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Antahkarana (devanāgarī: अन्तःकरण Antaḥkaraṇa) is a Sanskrit term that means "internal organ". In Hindu philosophy it refers to the totality of the mind, including the thinking faculty, memory, the sense of I-ness, and the discriminating faculty.

In Theosophy the term is used with a special meaning that differs from the Hindu. According to H. P. Blavatsky the antahkarana is an aspect or function of the lower mind that retains its original purity, active whenever there is a spiritual aspiration. It is, figuratively speaking, a "path" or "bridge" that acts as a two-way communication. Through antahkarana the spiritual influence of the higher manas is conveyed to the personality, and all good and noble activity of the lower manas can reach the higher, to be assimilated in Devachan.

General description

Graphic representation of the seven principles by H. P. Blavatsky. The antahkarana is the green line uniting the green downward triangle (lower manas) and the blue upward triangle (higher manas).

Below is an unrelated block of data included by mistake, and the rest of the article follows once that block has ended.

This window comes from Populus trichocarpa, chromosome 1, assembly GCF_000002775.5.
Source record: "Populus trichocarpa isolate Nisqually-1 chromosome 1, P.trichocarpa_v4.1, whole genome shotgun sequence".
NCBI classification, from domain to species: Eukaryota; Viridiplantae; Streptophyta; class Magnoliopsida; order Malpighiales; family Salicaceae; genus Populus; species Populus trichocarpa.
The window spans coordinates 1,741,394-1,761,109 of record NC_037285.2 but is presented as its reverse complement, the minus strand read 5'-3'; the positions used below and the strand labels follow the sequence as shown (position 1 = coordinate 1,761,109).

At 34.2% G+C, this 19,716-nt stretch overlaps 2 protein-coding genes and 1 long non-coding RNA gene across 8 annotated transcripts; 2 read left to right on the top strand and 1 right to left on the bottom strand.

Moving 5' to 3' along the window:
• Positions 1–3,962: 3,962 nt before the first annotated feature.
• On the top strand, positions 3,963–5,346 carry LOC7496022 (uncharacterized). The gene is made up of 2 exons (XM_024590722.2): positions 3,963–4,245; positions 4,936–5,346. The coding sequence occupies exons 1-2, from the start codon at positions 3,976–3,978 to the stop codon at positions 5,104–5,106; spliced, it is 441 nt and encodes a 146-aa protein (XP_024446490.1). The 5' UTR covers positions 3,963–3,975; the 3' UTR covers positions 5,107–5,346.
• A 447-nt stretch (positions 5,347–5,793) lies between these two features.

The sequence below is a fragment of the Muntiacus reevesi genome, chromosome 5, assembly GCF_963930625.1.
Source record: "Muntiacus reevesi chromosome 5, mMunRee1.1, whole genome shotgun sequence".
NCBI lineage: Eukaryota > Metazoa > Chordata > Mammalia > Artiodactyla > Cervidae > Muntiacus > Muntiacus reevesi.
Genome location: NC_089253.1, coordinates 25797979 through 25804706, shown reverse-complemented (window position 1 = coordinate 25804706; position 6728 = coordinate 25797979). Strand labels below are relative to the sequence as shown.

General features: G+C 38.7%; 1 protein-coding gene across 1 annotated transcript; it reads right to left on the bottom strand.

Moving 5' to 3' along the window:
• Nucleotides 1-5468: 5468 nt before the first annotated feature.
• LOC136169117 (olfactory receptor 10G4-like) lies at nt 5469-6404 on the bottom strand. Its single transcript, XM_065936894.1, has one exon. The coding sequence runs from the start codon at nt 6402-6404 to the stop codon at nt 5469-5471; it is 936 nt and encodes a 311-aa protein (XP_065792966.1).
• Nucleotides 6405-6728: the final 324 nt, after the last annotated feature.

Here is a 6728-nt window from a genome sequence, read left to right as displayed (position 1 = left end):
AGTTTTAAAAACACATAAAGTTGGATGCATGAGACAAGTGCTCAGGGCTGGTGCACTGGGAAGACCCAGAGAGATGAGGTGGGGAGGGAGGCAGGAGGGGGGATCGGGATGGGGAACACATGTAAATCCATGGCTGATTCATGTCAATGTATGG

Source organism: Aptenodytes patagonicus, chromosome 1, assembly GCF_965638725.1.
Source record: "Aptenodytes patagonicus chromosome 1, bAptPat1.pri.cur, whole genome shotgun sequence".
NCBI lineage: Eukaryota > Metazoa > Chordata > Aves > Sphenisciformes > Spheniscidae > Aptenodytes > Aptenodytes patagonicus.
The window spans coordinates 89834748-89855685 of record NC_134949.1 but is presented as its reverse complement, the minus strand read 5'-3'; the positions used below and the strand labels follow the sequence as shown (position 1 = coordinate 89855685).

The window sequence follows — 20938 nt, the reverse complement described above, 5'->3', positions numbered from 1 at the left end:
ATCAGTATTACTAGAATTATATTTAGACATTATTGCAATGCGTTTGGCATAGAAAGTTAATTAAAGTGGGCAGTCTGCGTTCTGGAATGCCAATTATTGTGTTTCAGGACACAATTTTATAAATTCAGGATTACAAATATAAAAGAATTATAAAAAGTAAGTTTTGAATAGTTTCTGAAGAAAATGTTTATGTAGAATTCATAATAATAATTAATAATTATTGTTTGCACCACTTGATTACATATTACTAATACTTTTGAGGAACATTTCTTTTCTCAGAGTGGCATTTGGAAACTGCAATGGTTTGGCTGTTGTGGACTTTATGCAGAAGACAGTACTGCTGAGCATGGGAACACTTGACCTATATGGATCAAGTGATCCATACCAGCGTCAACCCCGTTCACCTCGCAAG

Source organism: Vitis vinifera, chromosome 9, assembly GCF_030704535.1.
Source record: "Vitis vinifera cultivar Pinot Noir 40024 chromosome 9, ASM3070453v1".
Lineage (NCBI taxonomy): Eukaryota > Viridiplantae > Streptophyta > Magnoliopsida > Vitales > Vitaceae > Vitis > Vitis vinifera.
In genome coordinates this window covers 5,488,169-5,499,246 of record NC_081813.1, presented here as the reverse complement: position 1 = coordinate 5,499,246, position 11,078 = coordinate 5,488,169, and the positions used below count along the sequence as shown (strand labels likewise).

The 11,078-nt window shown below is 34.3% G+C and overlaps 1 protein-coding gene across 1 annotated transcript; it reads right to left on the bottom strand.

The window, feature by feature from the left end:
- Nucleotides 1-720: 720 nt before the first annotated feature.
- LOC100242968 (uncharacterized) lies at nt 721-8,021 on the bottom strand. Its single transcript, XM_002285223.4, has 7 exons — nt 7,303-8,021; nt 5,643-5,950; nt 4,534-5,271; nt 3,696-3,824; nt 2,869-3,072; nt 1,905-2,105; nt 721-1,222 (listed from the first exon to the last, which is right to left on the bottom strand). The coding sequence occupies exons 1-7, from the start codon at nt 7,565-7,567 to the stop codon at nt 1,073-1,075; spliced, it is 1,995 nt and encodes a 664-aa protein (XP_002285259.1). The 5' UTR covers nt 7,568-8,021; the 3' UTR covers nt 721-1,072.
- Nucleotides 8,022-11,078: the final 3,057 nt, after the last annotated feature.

H. P. Blavatsky, in The Theosophical Glossary defines it as follows:

Antahkarana (Sk.)., or Antaskarana. The term has various meanings, which differ with every school of philosophy and sect. Thus Sankarâchârya renders the word as “understanding”; others, as “the internal instrument, the Soul, formed by the thinking principle and egoism”; whereas the Occultists explain it as the path or bridge between the Higher and the Lower Manas, the divine Ego, and the personal Soul of man. It serves as a medium of communication between the two, and conveys from the Lower to the Higher Ego all those personal impressions and thoughts of men which can, by their nature, be assimilated and stored by the undying Entity, and be thus made immortal with it, these being the only elements of the evanescent Personality that survive death and time. It thus stands to reason that only that which is noble, spiritual and divine in man can testify in Eternity to his having lived.[1]